Can a water heater be green? What makes it green? Green is just another way of quantifying energy efficiency and with that in mind some water heaters are green and some definitely are not. The problem is deciding which is and which isn’t. If it were a simple straight forward question, then simply perusing the back issues of consumer reports for which costs the least to operate would solve the problem and we could be on our way to the local big box store to select our green water heater.
There are lots of factors to take into account when deciding which will offer you the most savings in the long run. One of the biggest factors in choosing a water heater is what type you currently have. If you have an electric tank water heater and your brother-in-law is insisting that will see the most savings by installing a gas tankless one just like his, he may not know what he is talking about.
First of all, your water heater location is set up for electric and the wiring is already in place. Installation of a gas tankless is going to set you back a bit. You will need to run propane lines to your new unit as well as venting to the outside.
Another factor to consider is your usage. If you are a large family using a lot of water, your savings will not be as large with a tankless system. Smaller families or just one or two people in a house will experience higher savings. This is because the way the tankless system saves money is by not constantly maintaining a large quantity of heated water for use 24 hours a day, 7 days a week. The tankless only uses gas when you need hot water. This means if you overall demand for water is low then your savings will be higher. As the kids move out, the savings will go up.
There are electric tankless water heaters. They are generally not recommended for a whole house situation because of the amount of current that they draw. If you have a small remote sink that needs a small amount of hot water, an under the sink electric water heater can make sense to avoid both the cost of running gas lines and running lots of water through the lines to get to the hot water.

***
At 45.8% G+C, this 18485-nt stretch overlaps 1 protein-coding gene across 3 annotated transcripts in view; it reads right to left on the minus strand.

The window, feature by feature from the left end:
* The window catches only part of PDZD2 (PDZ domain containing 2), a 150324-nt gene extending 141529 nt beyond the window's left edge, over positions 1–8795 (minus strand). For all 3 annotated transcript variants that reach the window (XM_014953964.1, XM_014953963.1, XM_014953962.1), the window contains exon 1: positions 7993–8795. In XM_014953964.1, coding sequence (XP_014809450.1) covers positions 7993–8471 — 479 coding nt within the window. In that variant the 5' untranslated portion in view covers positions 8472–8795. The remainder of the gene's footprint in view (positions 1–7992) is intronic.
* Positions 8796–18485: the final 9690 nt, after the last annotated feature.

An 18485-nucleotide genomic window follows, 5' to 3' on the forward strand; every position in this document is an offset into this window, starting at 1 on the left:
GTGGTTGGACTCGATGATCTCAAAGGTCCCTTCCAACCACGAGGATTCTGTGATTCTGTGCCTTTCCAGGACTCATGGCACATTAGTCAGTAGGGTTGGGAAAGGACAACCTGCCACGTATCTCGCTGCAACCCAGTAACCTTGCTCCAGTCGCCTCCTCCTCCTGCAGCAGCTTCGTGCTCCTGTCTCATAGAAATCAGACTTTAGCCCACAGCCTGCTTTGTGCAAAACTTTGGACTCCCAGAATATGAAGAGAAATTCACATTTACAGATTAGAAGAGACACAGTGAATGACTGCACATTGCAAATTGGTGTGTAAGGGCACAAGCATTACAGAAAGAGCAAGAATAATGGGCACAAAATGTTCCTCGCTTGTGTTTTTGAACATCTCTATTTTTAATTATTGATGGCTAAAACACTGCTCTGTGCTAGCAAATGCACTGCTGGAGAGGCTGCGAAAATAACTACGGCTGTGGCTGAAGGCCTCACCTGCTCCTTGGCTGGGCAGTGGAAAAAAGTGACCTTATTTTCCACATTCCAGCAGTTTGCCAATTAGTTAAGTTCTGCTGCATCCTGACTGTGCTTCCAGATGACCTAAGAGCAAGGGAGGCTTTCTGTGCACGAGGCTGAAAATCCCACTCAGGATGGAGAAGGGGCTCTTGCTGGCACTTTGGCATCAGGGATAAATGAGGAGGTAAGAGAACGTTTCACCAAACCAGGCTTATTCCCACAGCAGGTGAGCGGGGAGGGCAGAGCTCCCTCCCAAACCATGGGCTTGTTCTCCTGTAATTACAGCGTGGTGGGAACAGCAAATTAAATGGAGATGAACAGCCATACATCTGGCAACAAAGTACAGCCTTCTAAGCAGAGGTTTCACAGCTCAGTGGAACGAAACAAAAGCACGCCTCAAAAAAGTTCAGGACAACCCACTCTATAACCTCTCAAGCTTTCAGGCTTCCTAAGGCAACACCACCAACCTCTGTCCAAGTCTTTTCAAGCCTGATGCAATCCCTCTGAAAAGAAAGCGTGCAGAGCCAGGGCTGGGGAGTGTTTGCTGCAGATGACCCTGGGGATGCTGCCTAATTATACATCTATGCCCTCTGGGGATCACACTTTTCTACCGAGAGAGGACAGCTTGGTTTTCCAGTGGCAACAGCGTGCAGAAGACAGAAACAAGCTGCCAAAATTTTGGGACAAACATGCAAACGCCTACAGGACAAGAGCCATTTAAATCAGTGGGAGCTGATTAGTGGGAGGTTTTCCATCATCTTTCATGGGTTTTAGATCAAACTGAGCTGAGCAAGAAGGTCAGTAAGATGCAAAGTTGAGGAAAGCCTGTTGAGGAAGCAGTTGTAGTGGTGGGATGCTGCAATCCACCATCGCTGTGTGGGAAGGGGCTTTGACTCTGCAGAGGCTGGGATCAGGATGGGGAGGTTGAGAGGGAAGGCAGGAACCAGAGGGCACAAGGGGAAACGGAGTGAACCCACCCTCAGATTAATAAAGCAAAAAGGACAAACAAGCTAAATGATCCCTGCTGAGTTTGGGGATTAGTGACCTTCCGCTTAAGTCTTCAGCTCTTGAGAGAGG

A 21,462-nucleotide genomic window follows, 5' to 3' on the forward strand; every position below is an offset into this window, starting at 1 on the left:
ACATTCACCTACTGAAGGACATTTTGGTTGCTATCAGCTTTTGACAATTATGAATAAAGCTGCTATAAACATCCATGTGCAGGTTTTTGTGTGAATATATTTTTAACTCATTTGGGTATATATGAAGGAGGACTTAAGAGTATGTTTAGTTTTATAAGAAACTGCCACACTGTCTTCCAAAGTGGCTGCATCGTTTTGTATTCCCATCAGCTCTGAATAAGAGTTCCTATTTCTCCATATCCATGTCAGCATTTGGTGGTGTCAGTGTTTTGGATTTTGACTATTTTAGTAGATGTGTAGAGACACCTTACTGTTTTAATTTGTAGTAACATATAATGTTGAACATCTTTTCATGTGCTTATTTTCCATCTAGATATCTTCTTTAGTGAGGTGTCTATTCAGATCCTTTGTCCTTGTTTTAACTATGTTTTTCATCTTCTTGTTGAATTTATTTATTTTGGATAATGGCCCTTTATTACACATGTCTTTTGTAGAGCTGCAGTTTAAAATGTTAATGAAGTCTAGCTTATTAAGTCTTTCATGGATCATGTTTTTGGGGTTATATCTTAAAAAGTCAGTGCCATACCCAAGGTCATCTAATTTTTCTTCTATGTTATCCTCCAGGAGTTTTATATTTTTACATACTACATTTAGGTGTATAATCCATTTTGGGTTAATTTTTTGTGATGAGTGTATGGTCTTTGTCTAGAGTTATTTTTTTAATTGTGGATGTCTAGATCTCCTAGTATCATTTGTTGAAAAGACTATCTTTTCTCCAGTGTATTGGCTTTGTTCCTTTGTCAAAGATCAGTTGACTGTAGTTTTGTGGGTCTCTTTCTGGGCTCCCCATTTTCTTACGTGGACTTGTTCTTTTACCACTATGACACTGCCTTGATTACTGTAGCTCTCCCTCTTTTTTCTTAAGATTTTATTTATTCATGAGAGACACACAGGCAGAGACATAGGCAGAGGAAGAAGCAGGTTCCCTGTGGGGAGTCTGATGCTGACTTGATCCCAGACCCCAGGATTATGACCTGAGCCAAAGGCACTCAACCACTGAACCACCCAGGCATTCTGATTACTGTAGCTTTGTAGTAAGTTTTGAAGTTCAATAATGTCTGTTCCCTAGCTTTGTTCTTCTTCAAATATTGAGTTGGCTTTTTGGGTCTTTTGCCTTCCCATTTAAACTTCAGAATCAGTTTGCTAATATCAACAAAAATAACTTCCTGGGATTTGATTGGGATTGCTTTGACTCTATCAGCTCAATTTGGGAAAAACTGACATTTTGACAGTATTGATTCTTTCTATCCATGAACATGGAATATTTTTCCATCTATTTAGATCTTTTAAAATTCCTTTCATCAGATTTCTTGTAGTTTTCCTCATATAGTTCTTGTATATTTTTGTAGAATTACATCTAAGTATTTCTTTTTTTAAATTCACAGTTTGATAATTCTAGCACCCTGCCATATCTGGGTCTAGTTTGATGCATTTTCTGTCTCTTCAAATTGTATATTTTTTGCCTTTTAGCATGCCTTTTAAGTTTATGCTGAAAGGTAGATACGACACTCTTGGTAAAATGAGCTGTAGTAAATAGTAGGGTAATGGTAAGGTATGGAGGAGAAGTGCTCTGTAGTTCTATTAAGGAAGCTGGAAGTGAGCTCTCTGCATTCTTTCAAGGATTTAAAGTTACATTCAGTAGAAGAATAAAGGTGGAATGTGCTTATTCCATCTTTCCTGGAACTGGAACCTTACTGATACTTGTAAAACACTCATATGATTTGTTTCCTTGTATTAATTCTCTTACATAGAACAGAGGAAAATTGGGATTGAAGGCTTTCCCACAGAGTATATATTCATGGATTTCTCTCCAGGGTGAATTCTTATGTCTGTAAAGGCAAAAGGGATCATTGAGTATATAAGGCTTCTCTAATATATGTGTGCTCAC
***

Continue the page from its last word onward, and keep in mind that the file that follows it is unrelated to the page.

A third type of water heater to consider is the heat pump water heater. It is a complete, stand alone unit much like an electric water heater. The heat pump portion is found in the extra box on the top of the unit. It works just like your refrigerator. It takes air from the surrounding room, draws the heat out of it and pumps it into the water. Cooler air is exhausted into the room. To install one of these, you will need to be able to place the unit in an area that will remain between 40 and 90 degrees at all times and has lots of air circulation (1000 cubic feet of air). These types of water heaters can be two to three times more efficient than a standard electric one, however, they are still a bit pricey.
So, getting back to your brother-in-law, I’m sure he is saving lots with his new water heater. Determining if the same type will work for you is going to take some number crunching. Don’t just consider the cost of the unit, add in installation, maintenance, and of course operating costs. It helps to know how much you spend on water heating already. If you have an all electric house, your water heater usage is about 12% of your bill. There are plenty of options out there and we haven’t even gotten to solar assisted systems. I’ll save that for another day.